Jerome Keating pass this around:


From: Mark Wilkie
Sent: Saturday, March 11, 2006 8:10 PM
Subject: The Saemangeum Reclamation Project

Hi Jerry,

A request for help in saving some of Taiwan’s Avian treasures.Below is a letter I sent to Chris at Wild at Heart.In a nutshell,Saemangeum in South Korea is the most important summering area for a number of migratory waterbirds on the East Asian Flyway.It seems that this vitally important wetland is about to be reclaimed for “rice farming”, factories and a golf course.The final ruling of the Supreme Court of Korea is expected on the 16th and we need to make some noise before that.

Many of the Saemangeum waterbirds winter in Taiwan.These birds, many of them endangered, will be placed under tremendous pressure as their summer breeding ground is destroyed.

A request for you and Monika (and others) to sign the letter below and e-mail them to Birds Korea.



Hi Chris,

I’m responding to your March meeting post from Jerry Keating’s list.I’m involved in birding and conservation work.I received an appeal for help from Birds Korea yesterday .I was asked to forward this appeal to groups in Taiwan as it does directly affect some of Taiwan’s wintering waterbirds.

I’m sure you are aware of the Saemangeum project in South Korea.The final ruling on the Saemangeum Reclamation Project is due on March 16th.Birds Korea and a number of other organisations are calling for a final effort in opposing the reclamation of the Saemangeum Wetlands.Obviously of great concern, is Taiwan’s wintering population of Black-faced Spoonbill and Saunders?s Gull, which will be put under tremendous pressure as their summer breeding ground is destroyed.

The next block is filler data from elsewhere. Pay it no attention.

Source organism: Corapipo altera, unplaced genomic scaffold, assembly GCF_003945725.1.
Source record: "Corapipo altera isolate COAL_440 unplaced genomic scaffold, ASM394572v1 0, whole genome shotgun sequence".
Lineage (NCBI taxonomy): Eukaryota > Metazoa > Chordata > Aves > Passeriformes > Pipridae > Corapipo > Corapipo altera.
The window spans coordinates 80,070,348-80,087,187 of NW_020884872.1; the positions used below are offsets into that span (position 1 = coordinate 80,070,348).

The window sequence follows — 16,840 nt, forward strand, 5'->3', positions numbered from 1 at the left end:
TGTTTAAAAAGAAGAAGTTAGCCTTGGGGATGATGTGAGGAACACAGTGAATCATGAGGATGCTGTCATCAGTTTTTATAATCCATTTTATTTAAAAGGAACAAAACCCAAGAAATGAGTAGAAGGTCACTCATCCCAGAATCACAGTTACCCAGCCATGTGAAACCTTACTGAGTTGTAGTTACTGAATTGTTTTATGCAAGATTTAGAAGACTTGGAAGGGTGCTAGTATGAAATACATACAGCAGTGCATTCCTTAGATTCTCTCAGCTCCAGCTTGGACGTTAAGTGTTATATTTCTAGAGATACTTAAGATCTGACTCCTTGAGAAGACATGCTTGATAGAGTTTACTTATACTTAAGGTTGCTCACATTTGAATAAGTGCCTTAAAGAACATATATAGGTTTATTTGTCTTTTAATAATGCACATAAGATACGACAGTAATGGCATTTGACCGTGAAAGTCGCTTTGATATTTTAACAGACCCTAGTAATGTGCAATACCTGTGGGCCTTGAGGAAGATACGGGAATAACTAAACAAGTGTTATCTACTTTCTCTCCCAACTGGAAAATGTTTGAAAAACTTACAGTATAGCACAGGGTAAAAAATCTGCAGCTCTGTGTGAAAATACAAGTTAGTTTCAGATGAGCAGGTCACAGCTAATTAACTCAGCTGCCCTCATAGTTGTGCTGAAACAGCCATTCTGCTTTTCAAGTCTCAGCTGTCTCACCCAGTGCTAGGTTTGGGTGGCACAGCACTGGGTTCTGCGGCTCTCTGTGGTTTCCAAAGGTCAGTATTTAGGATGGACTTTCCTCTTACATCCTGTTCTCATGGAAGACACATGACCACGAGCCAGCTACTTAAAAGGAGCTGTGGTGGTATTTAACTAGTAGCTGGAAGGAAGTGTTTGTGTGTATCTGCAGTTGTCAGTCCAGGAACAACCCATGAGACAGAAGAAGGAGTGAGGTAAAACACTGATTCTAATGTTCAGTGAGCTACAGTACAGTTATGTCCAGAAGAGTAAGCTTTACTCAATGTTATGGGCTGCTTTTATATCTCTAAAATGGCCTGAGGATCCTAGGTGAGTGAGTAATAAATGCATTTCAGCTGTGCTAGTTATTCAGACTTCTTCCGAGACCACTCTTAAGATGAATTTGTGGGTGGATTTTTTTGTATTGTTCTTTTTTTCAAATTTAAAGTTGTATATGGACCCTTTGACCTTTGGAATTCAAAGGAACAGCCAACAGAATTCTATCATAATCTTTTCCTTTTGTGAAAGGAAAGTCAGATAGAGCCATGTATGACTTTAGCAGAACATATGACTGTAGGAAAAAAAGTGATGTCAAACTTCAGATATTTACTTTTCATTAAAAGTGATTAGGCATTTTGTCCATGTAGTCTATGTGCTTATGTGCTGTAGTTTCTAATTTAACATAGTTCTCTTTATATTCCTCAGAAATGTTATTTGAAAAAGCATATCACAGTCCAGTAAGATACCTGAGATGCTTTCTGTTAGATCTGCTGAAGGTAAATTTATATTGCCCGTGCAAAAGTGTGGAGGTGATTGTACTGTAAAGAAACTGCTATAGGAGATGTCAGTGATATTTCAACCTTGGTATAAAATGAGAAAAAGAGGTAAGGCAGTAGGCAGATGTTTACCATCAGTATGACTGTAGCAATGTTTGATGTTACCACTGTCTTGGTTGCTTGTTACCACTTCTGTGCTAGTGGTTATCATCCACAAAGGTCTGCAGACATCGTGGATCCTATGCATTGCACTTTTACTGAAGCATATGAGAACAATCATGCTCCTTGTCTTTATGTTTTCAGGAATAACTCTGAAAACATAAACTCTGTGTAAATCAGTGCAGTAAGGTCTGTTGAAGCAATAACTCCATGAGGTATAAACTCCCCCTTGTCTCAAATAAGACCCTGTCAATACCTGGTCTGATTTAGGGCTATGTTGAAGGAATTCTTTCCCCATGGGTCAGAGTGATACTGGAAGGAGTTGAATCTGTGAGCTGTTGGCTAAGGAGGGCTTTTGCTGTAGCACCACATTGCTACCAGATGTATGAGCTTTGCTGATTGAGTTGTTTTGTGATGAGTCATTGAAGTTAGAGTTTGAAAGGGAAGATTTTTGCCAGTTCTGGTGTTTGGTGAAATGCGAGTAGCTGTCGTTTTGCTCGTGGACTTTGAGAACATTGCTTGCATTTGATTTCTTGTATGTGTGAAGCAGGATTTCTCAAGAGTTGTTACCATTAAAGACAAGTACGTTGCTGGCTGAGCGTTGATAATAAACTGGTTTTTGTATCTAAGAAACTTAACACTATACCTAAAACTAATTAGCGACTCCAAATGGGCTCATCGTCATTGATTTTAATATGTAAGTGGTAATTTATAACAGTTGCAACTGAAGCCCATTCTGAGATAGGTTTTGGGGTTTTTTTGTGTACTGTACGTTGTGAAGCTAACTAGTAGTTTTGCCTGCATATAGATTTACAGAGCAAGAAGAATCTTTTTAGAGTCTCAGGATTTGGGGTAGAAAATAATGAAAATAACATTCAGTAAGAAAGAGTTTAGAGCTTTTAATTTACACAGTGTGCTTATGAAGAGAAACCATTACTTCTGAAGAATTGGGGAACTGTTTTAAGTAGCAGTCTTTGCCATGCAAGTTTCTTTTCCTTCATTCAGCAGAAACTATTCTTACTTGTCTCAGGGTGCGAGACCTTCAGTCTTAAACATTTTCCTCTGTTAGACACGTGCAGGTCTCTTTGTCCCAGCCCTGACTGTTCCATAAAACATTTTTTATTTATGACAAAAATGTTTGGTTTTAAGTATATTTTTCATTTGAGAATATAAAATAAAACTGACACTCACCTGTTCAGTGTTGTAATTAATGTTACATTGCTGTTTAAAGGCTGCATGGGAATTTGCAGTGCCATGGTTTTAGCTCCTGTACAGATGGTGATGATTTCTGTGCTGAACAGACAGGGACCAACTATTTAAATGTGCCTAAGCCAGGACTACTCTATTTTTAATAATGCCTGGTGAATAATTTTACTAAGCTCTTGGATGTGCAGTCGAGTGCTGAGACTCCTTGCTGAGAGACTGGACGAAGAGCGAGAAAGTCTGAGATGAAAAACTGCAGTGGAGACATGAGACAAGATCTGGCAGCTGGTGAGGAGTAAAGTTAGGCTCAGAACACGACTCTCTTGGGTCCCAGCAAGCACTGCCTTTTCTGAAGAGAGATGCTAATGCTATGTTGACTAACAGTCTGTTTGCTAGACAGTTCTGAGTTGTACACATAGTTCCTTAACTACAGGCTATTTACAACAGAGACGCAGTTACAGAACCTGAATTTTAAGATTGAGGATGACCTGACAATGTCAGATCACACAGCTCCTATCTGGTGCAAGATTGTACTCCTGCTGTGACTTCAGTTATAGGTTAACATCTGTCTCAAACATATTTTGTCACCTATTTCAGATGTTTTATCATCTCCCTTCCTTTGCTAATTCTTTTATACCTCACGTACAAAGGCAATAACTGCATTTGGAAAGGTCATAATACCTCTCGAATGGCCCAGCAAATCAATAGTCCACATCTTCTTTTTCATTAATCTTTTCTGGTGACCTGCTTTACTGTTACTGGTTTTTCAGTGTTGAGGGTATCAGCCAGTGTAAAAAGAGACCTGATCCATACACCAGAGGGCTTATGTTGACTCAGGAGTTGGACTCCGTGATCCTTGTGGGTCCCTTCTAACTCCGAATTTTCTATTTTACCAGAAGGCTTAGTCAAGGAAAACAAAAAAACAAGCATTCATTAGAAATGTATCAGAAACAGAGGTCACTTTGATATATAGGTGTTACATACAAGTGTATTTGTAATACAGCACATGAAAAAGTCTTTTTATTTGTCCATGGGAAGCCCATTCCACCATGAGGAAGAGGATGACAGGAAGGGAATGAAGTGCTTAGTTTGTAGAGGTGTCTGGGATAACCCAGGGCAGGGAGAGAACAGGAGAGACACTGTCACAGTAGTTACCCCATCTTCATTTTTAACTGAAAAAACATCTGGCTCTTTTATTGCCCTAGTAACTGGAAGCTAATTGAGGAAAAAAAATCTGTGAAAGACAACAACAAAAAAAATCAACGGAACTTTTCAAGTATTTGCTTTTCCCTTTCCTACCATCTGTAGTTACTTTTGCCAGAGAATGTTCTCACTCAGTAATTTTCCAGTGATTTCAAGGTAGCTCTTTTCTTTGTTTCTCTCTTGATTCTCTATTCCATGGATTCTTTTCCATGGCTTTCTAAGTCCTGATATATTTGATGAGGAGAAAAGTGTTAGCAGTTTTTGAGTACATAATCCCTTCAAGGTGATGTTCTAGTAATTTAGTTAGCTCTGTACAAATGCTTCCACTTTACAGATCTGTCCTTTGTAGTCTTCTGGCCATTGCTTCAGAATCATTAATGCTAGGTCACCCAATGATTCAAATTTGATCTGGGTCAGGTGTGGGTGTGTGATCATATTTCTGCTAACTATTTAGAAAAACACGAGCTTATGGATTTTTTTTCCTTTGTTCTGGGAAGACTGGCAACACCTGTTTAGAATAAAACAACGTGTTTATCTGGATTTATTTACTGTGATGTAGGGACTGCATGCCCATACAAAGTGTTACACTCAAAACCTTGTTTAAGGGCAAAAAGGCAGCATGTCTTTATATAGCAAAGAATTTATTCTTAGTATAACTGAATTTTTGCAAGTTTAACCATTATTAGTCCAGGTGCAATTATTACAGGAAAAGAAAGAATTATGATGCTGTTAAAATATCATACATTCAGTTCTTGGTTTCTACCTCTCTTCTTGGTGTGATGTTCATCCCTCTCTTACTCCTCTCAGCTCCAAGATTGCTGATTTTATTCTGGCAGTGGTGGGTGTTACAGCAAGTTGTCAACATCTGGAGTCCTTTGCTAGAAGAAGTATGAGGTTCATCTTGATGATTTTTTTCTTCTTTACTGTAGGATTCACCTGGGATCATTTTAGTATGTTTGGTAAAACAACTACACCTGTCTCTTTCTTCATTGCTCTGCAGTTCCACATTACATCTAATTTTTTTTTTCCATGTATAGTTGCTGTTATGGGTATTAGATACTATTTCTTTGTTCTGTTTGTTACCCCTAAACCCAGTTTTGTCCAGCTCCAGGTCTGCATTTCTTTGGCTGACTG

Birds Korea has requested concerned parties to send letters of protest to the Supreme Court of Korea against the continuation of the Saemangeum Reclamation Project.If you are willing, please would you voice your disapproval of the Saemangeum Reclamation Project by sending a letter.These are our birds too.

Below I have included a standard letter for you to view and use or you can compose your own letter.Letters can be e-mailed to Birds Korea at .
(Feel free to forward this e-mail to any other organisations or persons who may be interested.)


Mark Wilkie
Yunlin Wild Bird Society.
Moderator, Birdforum.nett,
Birdlife S.A.,
OBC Photographer,
ABC Photographer.

Saemangeum project

Dear Honorable Lee Yong-Hun,
Chief Justice of the Supreme Court of Korea

I am writing most respectfully to urge the cancellation of the Saemangeum project. If the seawall is completed, and the Saemangeum estuarine system converted to freshwater and ?land?, South Korea will lose the single most important known site for migratory shorebirds both nationally and in the Yellow Sea. Loss of this estuarine system will cause significant damage both to the national interest, and to South Korea?s international image. It will undermine national conservation laws and government initiatives, cause declines in certain species of migratory waterbirds, and cause enormous damage to fisheries along the West Coast and throughout a significant part of the Yellow Sea. While we understand that the Korean government has already spent a lot of money on this project, the long-term environmental and economic costs that will result from completing the project are beyond measure.